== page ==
“Perhaps they are more ‘relatable’ to a world where Asian-Americans are a distinct minority,” David speculates. “Perhaps they are less ‘threatening,’ given the stereotype I explore in the book of the so-called ‘dragon lady,’ or ferocious Asian female.”
Judge Stinson demonstrates that a passive aggressive kind of dragon lady is more acceptable to the legal community.
Unlike in Hogwarts, Mudbloods or multiethnic people in America haven’t historically been as vulnerable to scapegoating. David describes a partial dilution to be a potential advantage for Filipinos. “I do wonder if this preference could actually benefit Filipino American actresses and entertainers given the hybridity and mixing that already exist within ‘Filipino Filipino’ culture. This may be an overgeneralization, but I think that Filipinos in general are less conscious or concerned about ethnic ‘purity’ compared to other Asian groups.”
Indeed, Filipinos, themselves, may actually favor a mixture, as suggested by the comment by Audrey's mother on Judge Stinson. “Very pretty! Mestiza beauty. As they say back home,” the wise Filipina remarks.
A True Filipino American
David Lat has it all – Ivy League credentials, boyish charm, a stylish wardrobe and supportive parents. He was born in Far Rockaway, New York, to two doctors, Emmanuel Alina Lat and Zenda Garcia Lat, who met at the University of the Philippines medical school.
“My parents spoke often, fondly, and proudly, of the Philippines,” David recalls. “We ate Filipino food at home and received our local Filipino-American newspaper, the Filipino Reporter — which I reference in the novel. My parents took me and my sister Charlene ‘back home’ every few years, often around Christmas, a particularly festive time in the Philippines, but also for family events like cousins’ weddings or my maternal grandparents’ golden wedding anniversary. I still keep in touch with my relatives in the Philippines through email, Facebook and Skype.”
David’s affection for his younger sister shows with sentences that rarely substitute pronouns for her name. Charlene, who suffered from bipolar disorder, ended her pain at age 24 from the 25th-floor balcony of his Manhattan apartment.
“When Charlene passed away, I was still a practicing lawyer with an inchoate, unrealized interest in writing. I think her untimely passing reminded me that our time here is limited and that we should use it to pursue our passions. I started my first blog, ‘Underneath Their Robes,’ the same month that she died. In the months after Charlene’s death, I found blogging — specifically, blogging under a different identity — to be interestingly therapeutic and comforting as I tried to deal with the loss.”
When David was exposed as A3G in 2006, The New York Times reported, “Mr. Lat grew up in blue-collar Bergenfield and well-to-do Saddle River, where his neighbors included former President Richard M. Nixon. When he was young, he would go to the Nixon house to get candy, a Halloween card and a handshake from the former president.”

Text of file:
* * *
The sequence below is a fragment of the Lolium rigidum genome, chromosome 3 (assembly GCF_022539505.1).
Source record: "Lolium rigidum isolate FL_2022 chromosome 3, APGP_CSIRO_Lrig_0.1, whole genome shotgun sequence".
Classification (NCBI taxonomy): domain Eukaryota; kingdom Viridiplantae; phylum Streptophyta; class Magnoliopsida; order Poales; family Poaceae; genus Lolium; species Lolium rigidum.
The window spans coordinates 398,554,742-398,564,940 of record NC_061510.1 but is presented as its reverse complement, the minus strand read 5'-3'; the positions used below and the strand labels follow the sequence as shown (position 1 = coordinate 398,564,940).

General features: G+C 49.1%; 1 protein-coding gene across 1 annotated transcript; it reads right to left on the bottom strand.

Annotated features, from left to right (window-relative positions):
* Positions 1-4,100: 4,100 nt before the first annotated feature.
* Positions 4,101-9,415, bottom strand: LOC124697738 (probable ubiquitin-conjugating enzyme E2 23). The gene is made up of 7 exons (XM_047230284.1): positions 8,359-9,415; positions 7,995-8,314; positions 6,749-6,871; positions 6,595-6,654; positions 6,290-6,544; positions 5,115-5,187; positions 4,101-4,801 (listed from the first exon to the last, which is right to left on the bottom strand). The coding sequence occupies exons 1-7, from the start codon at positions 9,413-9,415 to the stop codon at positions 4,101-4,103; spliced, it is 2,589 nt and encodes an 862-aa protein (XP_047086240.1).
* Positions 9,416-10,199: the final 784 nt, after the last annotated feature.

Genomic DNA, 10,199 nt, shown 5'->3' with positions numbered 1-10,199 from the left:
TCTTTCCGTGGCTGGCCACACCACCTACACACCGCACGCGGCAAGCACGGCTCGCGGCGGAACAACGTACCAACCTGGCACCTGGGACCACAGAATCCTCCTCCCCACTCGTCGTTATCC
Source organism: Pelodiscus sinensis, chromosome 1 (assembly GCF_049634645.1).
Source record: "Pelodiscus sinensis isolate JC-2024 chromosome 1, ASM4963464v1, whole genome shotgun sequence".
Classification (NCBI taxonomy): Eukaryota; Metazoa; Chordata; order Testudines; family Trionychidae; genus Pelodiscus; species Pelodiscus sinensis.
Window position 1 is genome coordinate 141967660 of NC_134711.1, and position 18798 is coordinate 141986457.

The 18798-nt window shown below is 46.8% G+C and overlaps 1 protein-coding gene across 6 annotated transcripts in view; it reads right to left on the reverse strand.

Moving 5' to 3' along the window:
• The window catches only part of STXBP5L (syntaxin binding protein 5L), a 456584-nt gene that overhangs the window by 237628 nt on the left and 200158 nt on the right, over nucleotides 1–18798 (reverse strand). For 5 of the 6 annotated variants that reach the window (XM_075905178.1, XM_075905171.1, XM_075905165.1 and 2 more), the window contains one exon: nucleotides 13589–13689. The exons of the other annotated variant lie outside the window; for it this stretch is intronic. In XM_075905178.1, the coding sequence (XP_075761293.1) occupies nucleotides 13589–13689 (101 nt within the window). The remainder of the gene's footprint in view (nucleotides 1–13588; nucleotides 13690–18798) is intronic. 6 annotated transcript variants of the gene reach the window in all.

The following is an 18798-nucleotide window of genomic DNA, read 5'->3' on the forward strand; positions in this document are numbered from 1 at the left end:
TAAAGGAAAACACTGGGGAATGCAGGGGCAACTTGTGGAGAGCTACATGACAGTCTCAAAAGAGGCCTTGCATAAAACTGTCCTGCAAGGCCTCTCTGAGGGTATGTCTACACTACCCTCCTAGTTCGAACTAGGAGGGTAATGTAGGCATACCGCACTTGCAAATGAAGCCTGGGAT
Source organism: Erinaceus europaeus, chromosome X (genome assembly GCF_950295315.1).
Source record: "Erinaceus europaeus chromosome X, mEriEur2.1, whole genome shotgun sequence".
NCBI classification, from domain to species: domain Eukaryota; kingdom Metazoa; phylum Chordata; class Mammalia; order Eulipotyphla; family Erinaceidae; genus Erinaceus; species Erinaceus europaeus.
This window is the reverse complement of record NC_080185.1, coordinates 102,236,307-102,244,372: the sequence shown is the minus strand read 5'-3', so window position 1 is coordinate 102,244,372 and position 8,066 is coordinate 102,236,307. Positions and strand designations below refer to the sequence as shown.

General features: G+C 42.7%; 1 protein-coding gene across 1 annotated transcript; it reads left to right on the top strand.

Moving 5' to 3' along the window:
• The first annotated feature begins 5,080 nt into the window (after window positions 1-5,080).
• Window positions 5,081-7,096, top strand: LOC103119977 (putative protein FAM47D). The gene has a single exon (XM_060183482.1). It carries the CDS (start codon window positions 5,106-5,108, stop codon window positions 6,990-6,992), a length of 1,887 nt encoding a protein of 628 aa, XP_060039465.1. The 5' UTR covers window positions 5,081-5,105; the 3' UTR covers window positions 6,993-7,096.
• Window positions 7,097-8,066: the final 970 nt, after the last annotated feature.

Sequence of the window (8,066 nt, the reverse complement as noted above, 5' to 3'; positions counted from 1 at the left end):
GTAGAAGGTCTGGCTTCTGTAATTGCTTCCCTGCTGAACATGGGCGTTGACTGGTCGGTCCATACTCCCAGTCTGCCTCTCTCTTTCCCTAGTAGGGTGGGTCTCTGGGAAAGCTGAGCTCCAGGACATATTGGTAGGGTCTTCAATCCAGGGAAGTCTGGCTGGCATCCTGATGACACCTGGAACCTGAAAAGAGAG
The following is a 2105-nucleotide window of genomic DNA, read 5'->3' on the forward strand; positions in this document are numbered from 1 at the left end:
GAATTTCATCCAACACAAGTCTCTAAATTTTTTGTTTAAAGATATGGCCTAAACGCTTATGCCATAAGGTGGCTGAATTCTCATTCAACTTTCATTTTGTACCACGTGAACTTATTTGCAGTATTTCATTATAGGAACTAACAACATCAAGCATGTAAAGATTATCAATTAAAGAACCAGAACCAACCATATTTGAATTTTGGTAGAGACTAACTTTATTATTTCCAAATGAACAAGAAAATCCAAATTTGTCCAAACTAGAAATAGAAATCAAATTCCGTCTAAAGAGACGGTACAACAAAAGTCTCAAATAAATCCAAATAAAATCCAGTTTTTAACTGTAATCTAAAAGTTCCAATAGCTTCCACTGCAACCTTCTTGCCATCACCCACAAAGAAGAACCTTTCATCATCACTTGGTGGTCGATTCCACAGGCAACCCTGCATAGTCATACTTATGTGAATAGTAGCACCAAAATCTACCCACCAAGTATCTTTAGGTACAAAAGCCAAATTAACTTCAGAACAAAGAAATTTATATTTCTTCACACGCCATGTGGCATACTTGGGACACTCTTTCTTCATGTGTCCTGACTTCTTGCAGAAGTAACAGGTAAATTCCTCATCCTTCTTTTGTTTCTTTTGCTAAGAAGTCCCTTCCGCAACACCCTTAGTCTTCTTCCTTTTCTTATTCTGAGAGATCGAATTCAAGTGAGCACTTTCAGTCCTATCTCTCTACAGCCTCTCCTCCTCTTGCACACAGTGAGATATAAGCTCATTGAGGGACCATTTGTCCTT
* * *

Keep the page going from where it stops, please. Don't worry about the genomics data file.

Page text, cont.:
The ritualistic handshake from the lawyer turned Republican statesman may have influenced David’s politics from childhood to early adulthood. College classmates will likely remember David for his reactionary opinions in the Harvard Crimson, in which he “lamented revocation of Ireland’s ban on divorce, and repeatedly castigated the school’s Gay, Lesbian and Bisexual Student Association,” according to The New York Times.
The dapper dandy has long since outgrown the stark, un-shaded opinions of his youth. “I’m less conservative today than in the past,” he admits. “As I’ve grown older, I have learned that the world is a more complex place than I realized in my youth. Perhaps this is my training as a lawyer coming through, my seeing both sides of every argument. Very few things in life are truly black and white; there’s a great deal of grey out there.”
In what may be a subconscious mea culpa, two redeeming characters in his novel are gay and lesbian.
Not Quite ‘Tootsie,’ but Close
In his novel, David shows an uncanny ability to relate with women. “In terms of why I made my protagonist a female, I guess I’ve been in touch with my feminine side! When I wrote my first blog, Underneath Their Robes, I pretended to be a woman. I did that initially to conceal my true identity, but as time passed, I found I enjoyed assuming a woman’s viewpoint. When I started writing Supreme Ambitions, I returned to a female voice partly as an homage to Underneath their Robes, which played to the same target audience of the book.” One curiosity the novel immediately piques is how a male author would write a heterosexual love scene from the first-person perspective of a woman.
Through Supreme Ambitions, David not only expresses his familiarity with his X chromosome, but also his affinity for his Asian genes. “I want to use the book to explore the challenges of being Asian in the legal profession. Asian Americans haven’t made the inroads into law that we have made into other fields, such as medicine and science. We are still very much the minority in law. That sense of being an outsider and that sense of insecurity are important themes for Supreme Ambitions.”
In the twentieth century, biographies of Abraham Lincoln, Oliver Wendell Holmes and Clarence Darrow inspired youth toward law careers. Today, in the cynical age of social media, youth may have become too jaded for dead heroes to inspire them. They would rather have someone admirable they can talk to and make them laugh, like David Lat.
Anthony Maddela grew up in Seattle. He lives with his family of four in Los Angeles.